There are also plans to exploit the potential of water to improve the energy sector, as seen in the preparation of projects for the construction of four major hydropower plants and 11 smaller reservoirs along the Morača River. The construction of these hydropower plants is one of Montenegro’s most strategic projects.

Given the importance attached to tourism in Montenegro, it is vital that there is sufficient water capacity to guarantee a reliable, round-the-clock water supply to the local population and tourists alike. To tackle this problem, in 2006, the Government of Montenegro decided to build a new system for supplying water to the coast to eliminate problems with the drinking water supply. Drinking water will be brought from Skadar Lake through a new pipe network to supply all municipalities. The project is planned to be complete by 2010. One extremely important issue is the discharge and treatment of waste water without polluting  the environment, particularly since polluted rivers and coastal areas are inconsistent with high-quality tourism.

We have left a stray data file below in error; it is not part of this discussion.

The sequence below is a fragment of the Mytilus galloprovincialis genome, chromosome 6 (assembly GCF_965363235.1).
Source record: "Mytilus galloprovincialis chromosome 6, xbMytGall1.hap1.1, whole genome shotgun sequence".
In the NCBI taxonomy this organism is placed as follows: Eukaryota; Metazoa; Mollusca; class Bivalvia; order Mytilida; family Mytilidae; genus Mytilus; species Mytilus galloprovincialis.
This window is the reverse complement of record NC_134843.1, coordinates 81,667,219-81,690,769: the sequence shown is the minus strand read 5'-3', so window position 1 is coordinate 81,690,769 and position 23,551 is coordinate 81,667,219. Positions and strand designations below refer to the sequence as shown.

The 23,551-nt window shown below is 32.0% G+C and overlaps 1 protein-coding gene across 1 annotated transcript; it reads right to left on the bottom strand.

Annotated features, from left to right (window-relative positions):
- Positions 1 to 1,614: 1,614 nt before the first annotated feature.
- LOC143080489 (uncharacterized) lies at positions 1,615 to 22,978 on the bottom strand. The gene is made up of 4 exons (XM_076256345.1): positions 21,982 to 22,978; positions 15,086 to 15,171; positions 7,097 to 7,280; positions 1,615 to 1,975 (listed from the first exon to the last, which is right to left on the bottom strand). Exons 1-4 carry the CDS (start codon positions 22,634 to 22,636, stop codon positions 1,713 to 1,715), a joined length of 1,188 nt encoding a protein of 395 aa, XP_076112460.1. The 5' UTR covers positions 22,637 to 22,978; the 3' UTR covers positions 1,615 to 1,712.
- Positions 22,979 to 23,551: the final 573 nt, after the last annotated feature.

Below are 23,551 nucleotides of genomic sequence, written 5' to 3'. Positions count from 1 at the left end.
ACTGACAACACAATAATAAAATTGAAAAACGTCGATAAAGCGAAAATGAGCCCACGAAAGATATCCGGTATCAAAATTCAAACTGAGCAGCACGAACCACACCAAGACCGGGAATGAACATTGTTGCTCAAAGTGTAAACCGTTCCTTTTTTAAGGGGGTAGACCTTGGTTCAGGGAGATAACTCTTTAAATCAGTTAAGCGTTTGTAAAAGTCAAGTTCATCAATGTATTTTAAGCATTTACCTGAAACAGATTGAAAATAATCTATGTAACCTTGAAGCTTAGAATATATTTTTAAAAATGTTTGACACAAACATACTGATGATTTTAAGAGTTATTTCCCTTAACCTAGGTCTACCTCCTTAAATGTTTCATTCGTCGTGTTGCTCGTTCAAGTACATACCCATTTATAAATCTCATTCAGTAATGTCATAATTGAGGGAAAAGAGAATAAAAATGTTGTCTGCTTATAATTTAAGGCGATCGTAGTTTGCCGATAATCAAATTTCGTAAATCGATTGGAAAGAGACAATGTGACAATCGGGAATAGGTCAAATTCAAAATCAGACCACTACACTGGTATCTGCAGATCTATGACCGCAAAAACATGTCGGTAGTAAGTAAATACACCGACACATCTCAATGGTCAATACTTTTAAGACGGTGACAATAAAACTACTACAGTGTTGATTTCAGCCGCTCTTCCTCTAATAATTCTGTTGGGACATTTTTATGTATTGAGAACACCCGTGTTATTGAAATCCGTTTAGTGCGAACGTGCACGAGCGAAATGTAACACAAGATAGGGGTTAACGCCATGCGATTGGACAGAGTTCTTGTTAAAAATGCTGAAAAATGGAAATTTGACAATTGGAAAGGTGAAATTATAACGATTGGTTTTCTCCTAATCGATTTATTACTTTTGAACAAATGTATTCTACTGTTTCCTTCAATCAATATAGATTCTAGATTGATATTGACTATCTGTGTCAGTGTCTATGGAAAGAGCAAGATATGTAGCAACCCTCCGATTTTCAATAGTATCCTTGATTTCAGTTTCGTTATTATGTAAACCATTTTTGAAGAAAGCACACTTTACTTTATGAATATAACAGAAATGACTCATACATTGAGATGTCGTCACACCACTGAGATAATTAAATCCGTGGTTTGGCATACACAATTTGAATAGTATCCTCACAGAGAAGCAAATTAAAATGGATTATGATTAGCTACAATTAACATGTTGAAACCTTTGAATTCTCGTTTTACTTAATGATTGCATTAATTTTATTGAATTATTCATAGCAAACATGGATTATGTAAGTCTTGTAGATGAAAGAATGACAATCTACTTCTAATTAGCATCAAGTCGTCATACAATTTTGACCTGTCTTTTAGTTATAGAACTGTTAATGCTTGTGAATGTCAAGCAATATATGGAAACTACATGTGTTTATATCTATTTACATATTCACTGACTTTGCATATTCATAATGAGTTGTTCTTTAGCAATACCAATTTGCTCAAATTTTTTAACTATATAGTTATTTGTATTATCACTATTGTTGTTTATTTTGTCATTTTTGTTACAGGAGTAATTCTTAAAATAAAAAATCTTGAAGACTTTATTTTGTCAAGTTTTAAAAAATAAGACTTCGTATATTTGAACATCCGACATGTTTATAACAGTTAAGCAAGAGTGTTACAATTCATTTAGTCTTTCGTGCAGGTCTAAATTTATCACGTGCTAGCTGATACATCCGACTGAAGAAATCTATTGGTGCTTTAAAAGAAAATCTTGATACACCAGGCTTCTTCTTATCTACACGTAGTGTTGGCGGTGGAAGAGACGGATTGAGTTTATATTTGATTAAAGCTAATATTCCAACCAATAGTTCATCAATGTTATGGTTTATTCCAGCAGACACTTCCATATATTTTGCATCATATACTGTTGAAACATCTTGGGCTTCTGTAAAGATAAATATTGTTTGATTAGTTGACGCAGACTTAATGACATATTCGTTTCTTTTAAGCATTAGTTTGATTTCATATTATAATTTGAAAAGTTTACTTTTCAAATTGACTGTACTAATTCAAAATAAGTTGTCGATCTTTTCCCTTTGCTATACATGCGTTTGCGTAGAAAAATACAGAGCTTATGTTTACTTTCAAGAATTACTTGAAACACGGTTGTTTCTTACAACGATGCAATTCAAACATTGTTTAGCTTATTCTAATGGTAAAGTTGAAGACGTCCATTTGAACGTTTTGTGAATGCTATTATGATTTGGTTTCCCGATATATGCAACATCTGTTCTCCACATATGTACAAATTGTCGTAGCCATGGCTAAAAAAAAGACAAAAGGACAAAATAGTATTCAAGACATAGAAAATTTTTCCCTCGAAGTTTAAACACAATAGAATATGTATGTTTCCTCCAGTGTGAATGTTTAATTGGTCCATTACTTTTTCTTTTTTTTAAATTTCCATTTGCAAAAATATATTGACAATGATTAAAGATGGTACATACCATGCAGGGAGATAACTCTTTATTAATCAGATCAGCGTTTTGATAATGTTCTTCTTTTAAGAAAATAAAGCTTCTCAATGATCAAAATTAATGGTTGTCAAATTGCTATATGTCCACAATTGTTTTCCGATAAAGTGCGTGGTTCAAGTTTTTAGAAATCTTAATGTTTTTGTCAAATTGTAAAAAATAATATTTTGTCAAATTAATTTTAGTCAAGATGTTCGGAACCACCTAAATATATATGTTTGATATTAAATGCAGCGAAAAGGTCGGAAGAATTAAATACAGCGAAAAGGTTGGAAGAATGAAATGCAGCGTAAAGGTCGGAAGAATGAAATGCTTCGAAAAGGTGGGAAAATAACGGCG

Existing and planned responses

Published: 26 Nov 2010 Modified: 22 Dec 2010

The new approach to the management of water resources imposes new obligations on Montenegro and requires amendments to the existing institutional framework and legislative basis. To this end, a national water board was established in December 2004 which has been working together with the Ministry of Agriculture, Forestry and Water Management to draw up the legislation required to implement the Water Framework Directive (WFD). Equivalent regulations are currently being prepared on drinking water safety to ensure that natural spring, stone and natural mineral water meet certain criteria. These regulations will serve to implement Council Directive 80/777/EEC, Directive 96/70/EC (which supplements the latter) and Commission Directive 2003/40/EC.